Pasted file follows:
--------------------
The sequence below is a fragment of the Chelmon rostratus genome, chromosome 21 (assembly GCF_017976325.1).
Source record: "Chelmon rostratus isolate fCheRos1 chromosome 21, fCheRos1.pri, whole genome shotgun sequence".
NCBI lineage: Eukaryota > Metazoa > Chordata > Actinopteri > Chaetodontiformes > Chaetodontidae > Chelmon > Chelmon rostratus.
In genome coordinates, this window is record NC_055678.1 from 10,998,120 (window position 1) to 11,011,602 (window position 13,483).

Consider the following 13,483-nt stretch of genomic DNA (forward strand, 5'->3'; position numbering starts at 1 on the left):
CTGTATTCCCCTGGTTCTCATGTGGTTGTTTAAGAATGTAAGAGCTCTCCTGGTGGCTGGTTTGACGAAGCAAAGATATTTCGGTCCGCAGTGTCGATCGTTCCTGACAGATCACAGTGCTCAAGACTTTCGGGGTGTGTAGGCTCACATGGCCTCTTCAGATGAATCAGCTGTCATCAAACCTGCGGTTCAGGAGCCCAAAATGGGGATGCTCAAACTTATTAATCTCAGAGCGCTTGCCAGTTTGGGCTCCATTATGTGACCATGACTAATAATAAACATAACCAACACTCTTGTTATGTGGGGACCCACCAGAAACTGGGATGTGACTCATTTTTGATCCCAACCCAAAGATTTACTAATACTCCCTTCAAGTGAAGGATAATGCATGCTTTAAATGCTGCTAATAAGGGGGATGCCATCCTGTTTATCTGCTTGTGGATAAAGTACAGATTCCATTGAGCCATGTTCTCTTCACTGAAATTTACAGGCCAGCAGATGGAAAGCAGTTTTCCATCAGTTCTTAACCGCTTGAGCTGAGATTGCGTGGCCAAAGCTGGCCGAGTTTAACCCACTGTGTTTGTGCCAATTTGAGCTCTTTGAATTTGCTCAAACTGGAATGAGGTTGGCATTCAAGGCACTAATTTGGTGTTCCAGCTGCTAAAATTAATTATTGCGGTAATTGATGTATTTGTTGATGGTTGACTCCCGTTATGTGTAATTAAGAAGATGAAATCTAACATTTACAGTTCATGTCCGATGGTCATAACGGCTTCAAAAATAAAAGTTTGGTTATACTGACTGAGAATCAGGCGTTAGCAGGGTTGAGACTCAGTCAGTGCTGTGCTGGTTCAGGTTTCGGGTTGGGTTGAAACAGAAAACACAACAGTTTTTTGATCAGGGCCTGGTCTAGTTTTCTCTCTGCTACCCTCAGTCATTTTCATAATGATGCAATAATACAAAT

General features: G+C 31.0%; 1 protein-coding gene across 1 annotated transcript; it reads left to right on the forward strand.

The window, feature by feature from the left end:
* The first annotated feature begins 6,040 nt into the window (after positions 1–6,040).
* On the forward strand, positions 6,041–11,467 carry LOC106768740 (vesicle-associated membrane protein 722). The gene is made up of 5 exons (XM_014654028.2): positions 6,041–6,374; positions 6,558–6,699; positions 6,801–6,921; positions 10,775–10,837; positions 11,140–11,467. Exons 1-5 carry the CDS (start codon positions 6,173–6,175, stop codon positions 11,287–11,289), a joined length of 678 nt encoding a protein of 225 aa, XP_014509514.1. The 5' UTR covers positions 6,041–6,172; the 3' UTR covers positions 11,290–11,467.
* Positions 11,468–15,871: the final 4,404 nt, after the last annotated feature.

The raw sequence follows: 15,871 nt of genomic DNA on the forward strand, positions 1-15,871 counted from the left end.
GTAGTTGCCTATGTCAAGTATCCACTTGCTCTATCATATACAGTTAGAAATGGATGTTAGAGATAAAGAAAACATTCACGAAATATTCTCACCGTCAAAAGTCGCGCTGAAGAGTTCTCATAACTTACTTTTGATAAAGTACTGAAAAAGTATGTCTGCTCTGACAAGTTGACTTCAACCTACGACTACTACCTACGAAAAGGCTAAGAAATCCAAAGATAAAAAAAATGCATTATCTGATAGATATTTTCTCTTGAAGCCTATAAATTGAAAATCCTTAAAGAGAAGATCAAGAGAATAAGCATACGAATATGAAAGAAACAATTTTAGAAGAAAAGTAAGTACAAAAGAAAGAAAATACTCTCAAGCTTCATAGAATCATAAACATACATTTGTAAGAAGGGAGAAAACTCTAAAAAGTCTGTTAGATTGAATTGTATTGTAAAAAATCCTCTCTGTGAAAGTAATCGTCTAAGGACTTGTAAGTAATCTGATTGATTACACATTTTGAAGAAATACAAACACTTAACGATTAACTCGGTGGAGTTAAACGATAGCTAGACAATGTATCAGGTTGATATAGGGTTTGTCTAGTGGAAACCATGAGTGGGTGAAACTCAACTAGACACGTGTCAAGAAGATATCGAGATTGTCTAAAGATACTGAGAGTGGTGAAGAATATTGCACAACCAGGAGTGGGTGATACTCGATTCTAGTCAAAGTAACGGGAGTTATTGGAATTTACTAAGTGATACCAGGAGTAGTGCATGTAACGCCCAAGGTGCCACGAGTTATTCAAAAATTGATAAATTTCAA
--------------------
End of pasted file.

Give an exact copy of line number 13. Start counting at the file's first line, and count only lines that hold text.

GTAGTTGCCTATGTCAAGTATCCACTTGCTCTATCATATACAGTTAGAAATGGATGTTAGAGATAAAGAAAACATTCACGAAATATTCTCACCGTCAAAAGTCGCGCTGAAGAGTTCTCATAACTTACTTTTGATAAAGTACTGAAAAAGTATGTCTGCTCTGACAAGTTGACTTCAACCTACGACTACTACCTACGAAAAGGCTAAGAAATCCAAAGATAAAAAAAATGCATTATCTGATAGATATTTTCTCTTGAAGCCTATAAATTGAAAATCCTTAAAGAGAAGATCAAGAGAATAAGCATACGAATATGAAAGAAACAATTTTAGAAGAAAAGTAAGTACAAAAGAAAGAAAATACTCTCAAGCTTCATAGAATCATAAACATACATTTGTAAGAAGGGAGAAAACTCTAAAAAGTCTGTTAGATTGAATTGTATTGTAAAAAATCCTCTCTGTGAAAGTAATCGTCTAAGGACTTGTAAGTAATCTGATTGATTACACATTTTGAAGAAATACAAACACTTAACGATTAACTCGGTGGAGTTAAACGATAGCTAGACAATGTATCAGGTTGATATAGGGTTTGTCTAGTGGAAACCATGAGTGGGTGAAACTCAACTAGACACGTGTCAAGAAGATATCGAGATTGTCTAAAGATACTGAGAGTGGTGAAGAATATTGCACAACCAGGAGTGGGTGATACTCGATTCTAGTCAAAGTAACGGGAGTTATTGGAATTTACTAAGTGATACCAGGAGTAGTGCATGTAACGCCCAAGGTGCCACGAGTTATTCAAAAATTGATAAATTTCAA